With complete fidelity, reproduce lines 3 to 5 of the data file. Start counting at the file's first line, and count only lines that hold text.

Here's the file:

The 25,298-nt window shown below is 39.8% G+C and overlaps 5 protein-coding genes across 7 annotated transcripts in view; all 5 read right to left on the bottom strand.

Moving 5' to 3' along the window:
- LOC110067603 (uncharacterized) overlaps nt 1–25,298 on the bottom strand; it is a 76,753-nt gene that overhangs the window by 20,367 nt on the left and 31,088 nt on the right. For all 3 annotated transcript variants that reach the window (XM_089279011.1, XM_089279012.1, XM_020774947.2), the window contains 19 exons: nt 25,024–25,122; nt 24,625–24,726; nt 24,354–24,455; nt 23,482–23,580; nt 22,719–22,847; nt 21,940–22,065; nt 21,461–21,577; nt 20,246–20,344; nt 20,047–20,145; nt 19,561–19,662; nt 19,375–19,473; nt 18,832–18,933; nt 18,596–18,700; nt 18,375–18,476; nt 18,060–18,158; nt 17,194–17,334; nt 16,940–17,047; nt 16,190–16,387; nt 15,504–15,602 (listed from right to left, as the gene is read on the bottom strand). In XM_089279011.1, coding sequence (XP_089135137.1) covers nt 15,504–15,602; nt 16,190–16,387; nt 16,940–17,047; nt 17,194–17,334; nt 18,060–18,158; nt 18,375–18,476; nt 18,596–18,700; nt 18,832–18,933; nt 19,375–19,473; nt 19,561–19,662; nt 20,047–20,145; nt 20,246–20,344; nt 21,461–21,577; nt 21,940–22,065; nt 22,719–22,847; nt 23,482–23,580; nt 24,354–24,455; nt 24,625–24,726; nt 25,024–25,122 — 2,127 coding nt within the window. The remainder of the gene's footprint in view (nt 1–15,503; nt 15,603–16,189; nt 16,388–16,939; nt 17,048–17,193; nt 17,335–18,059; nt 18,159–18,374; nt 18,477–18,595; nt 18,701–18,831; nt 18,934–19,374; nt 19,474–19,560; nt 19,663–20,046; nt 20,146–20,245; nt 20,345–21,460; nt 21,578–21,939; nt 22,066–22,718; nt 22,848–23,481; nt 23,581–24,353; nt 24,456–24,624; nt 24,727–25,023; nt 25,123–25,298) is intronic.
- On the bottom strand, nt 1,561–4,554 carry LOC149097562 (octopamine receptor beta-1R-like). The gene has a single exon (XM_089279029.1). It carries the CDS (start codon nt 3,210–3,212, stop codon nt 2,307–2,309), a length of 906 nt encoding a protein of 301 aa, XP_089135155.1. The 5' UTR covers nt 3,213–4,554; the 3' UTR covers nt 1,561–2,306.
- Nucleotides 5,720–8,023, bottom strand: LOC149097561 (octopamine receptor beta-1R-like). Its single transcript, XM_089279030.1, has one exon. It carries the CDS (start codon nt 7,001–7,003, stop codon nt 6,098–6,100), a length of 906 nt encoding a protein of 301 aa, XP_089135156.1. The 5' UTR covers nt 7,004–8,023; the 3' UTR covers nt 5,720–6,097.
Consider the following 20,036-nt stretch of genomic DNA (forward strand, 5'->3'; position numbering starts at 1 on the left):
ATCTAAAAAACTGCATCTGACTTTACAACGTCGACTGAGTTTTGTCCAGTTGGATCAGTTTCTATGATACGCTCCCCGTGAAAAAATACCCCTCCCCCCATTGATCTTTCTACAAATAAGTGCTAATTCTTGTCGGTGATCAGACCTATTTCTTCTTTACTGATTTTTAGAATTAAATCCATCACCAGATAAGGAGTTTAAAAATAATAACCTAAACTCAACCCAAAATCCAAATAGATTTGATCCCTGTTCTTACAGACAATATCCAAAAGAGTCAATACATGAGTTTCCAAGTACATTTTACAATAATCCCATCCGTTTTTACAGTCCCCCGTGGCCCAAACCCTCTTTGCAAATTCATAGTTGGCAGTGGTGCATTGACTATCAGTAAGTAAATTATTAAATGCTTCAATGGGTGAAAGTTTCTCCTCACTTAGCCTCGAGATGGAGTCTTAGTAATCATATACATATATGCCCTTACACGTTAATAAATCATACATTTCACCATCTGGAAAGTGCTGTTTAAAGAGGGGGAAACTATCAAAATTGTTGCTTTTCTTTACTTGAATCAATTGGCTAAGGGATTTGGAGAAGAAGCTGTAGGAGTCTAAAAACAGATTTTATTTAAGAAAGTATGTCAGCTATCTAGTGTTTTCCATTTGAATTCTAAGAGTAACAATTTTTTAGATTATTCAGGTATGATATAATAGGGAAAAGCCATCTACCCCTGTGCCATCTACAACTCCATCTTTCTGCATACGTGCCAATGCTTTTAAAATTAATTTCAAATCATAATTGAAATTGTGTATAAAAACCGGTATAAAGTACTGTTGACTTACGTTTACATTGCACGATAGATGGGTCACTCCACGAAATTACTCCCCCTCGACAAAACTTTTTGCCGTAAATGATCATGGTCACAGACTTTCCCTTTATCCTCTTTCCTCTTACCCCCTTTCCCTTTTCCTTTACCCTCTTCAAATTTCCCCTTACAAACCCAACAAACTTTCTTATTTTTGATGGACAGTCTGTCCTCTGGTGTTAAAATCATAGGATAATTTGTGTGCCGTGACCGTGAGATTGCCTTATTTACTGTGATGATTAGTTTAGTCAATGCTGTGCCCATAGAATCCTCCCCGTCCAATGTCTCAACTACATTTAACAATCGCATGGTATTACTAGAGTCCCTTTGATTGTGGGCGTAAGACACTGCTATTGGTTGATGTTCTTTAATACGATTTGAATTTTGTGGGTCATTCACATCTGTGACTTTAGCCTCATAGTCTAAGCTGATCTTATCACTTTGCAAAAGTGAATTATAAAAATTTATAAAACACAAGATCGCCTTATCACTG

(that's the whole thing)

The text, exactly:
- LOC110067603 (uncharacterized) overlaps nt 1–25,298 on the bottom strand; it is a 76,753-nt gene that overhangs the window by 20,367 nt on the left and 31,088 nt on the right. For all 3 annotated transcript variants that reach the window (XM_089279011.1, XM_089279012.1, XM_020774947.2), the window contains 19 exons: nt 25,024–25,122; nt 24,625–24,726; nt 24,354–24,455; nt 23,482–23,580; nt 22,719–22,847; nt 21,940–22,065; nt 21,461–21,577; nt 20,246–20,344; nt 20,047–20,145; nt 19,561–19,662; nt 19,375–19,473; nt 18,832–18,933; nt 18,596–18,700; nt 18,375–18,476; nt 18,060–18,158; nt 17,194–17,334; nt 16,940–17,047; nt 16,190–16,387; nt 15,504–15,602 (listed from right to left, as the gene is read on the bottom strand). In XM_089279011.1, coding sequence (XP_089135137.1) covers nt 15,504–15,602; nt 16,190–16,387; nt 16,940–17,047; nt 17,194–17,334; nt 18,060–18,158; nt 18,375–18,476; nt 18,596–18,700; nt 18,832–18,933; nt 19,375–19,473; nt 19,561–19,662; nt 20,047–20,145; nt 20,246–20,344; nt 21,461–21,577; nt 21,940–22,065; nt 22,719–22,847; nt 23,482–23,580; nt 24,354–24,455; nt 24,625–24,726; nt 25,024–25,122 — 2,127 coding nt within the window. The remainder of the gene's footprint in view (nt 1–15,503; nt 15,603–16,189; nt 16,388–16,939; nt 17,048–17,193; nt 17,335–18,059; nt 18,159–18,374; nt 18,477–18,595; nt 18,701–18,831; nt 18,934–19,374; nt 19,474–19,560; nt 19,663–20,046; nt 20,146–20,245; nt 20,345–21,460; nt 21,578–21,939; nt 22,066–22,718; nt 22,848–23,481; nt 23,581–24,353; nt 24,456–24,624; nt 24,727–25,023; nt 25,123–25,298) is intronic.
- On the bottom strand, nt 1,561–4,554 carry LOC149097562 (octopamine receptor beta-1R-like). The gene has a single exon (XM_089279029.1). It carries the CDS (start codon nt 3,210–3,212, stop codon nt 2,307–2,309), a length of 906 nt encoding a protein of 301 aa, XP_089135155.1. The 5' UTR covers nt 3,213–4,554; the 3' UTR covers nt 1,561–2,306.
- Nucleotides 5,720–8,023, bottom strand: LOC149097561 (octopamine receptor beta-1R-like). Its single transcript, XM_089279030.1, has one exon. It carries the CDS (start codon nt 7,001–7,003, stop codon nt 6,098–6,100), a length of 906 nt encoding a protein of 301 aa, XP_089135156.1. The 5' UTR covers nt 7,004–8,023; the 3' UTR covers nt 5,720–6,097.